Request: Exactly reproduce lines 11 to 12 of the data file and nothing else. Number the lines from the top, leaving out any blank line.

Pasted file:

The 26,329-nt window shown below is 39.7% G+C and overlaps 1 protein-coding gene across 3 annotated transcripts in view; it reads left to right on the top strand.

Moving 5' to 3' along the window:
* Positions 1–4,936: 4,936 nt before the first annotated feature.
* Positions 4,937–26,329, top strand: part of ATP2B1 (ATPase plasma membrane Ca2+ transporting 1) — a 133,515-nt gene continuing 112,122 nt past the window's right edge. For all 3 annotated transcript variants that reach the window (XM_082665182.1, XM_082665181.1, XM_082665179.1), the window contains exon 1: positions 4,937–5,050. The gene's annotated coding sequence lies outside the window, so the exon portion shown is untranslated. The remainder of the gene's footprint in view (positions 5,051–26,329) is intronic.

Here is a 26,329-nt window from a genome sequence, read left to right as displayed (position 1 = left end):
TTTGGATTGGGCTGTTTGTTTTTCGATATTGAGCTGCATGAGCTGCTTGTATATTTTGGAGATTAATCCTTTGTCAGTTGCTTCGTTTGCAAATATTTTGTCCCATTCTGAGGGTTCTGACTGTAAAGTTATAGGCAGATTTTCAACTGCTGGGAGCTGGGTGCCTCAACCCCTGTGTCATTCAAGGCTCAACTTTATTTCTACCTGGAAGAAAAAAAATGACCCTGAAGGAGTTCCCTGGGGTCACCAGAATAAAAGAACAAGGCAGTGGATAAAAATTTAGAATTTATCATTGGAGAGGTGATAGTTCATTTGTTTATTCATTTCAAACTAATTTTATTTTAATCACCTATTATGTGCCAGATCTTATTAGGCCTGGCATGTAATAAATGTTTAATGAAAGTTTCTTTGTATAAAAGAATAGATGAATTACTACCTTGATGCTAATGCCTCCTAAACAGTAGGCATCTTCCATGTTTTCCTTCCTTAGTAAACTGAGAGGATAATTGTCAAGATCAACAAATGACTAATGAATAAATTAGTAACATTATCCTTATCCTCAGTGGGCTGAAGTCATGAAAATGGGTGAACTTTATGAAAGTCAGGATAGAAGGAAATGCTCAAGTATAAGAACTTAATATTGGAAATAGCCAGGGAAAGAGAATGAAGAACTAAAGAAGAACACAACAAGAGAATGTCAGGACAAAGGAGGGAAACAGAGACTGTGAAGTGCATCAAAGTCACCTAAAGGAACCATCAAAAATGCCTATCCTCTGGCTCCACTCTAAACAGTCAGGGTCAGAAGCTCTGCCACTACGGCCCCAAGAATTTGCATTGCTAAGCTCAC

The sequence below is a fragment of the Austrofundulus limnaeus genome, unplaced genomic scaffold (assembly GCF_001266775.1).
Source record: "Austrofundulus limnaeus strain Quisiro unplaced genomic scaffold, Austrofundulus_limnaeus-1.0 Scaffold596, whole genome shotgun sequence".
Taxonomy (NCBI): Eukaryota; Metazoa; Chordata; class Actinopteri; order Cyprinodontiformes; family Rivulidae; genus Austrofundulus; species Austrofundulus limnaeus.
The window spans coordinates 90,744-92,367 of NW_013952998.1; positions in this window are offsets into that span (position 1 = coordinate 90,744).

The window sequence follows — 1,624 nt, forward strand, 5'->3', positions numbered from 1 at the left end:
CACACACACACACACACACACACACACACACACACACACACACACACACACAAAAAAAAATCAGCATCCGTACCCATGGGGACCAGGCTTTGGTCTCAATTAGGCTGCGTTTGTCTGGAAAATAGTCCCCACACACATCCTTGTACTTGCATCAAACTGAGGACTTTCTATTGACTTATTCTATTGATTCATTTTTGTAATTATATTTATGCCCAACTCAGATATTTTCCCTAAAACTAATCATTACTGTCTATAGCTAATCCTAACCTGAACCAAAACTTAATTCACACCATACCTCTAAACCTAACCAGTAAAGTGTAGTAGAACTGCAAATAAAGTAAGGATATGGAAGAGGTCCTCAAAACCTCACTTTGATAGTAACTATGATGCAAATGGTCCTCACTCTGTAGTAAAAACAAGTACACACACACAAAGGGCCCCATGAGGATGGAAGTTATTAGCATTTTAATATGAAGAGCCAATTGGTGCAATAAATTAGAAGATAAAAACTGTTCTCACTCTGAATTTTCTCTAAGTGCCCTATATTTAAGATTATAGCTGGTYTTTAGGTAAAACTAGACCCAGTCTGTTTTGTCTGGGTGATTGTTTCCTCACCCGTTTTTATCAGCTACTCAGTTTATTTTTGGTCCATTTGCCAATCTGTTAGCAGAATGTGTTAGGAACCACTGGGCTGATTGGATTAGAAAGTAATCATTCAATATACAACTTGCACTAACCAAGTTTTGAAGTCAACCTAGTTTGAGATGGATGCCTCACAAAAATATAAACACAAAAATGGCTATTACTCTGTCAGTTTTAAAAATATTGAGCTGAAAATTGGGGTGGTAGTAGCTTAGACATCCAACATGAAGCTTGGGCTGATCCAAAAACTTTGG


The window sequence follows — 1,624 nt, forward strand, 5'->3', positions numbered from 1 at the left end:
CACACACACACACACACACACACACACACACACACACACACACACACACACAAAAAAAAATCAGCATCCGTACCCATGGGGACCAGGCTTTGGTCTCAATTAGGCTGCGTTTGTCTGGAAAATAGTCCCCACACACATCCTTGTACTTGCATCAAACTGAGGACTTTCTATTGACTTATTCTATTGATTCATTTTTGTAATTATATTTATGCCCAACTCAGATATTTTCCCTAAAACTAATCATTACTGTCTATAGCTAATCCTAACCTGAACCAAAACTTAATTCACACCATACCTCTAAACCTAACCAGTAAAGTGTAGTAGAACTGCAAATAAAGTAAGGATATGGAAGAGGTCCTCAAAACCTCACTTTGATAGTAACTATGATGCAAATGGTCCTCACTCTGTAGTAAAAACAAGTACACACACACAAAGGGCCCCATGAGGATGGAAGTTATTAGCATTTTAATATGAAGAGCCAATTGGTGCAATAAATTAGAAGATAAAAACTGTTCTCACTCTGAATTTTCTCTAAGTGCCCTATATTTAAGATTATAGCTGGTYTTTAGGTAAAACTAGACCCAGTCTGTTTTGTCTGGGTGATTGTTTCCTCACCCGTTTTTATCAGCTACTCAGTTTATTTTTGGTCCATTTGCCAATCTGTTAGCAGAATGTGTTAGGAACCACTGGGCTGATTGGATTAGAAAGTAATCATTCAATATACAACTTGCACTAACCAAGTTTTGAAGTCAACCTAGTTTGAGATGGATGCCTCACAAAAATATAAACACAAAAATGGCTATTACTCTGTCAGTTTTAAAAATATTGAGCTGAAAATTGGGGTGGTAGTAGCTTAGACATCCAACATGAAGCTTGGGCTGATCCAAAAACTTTGG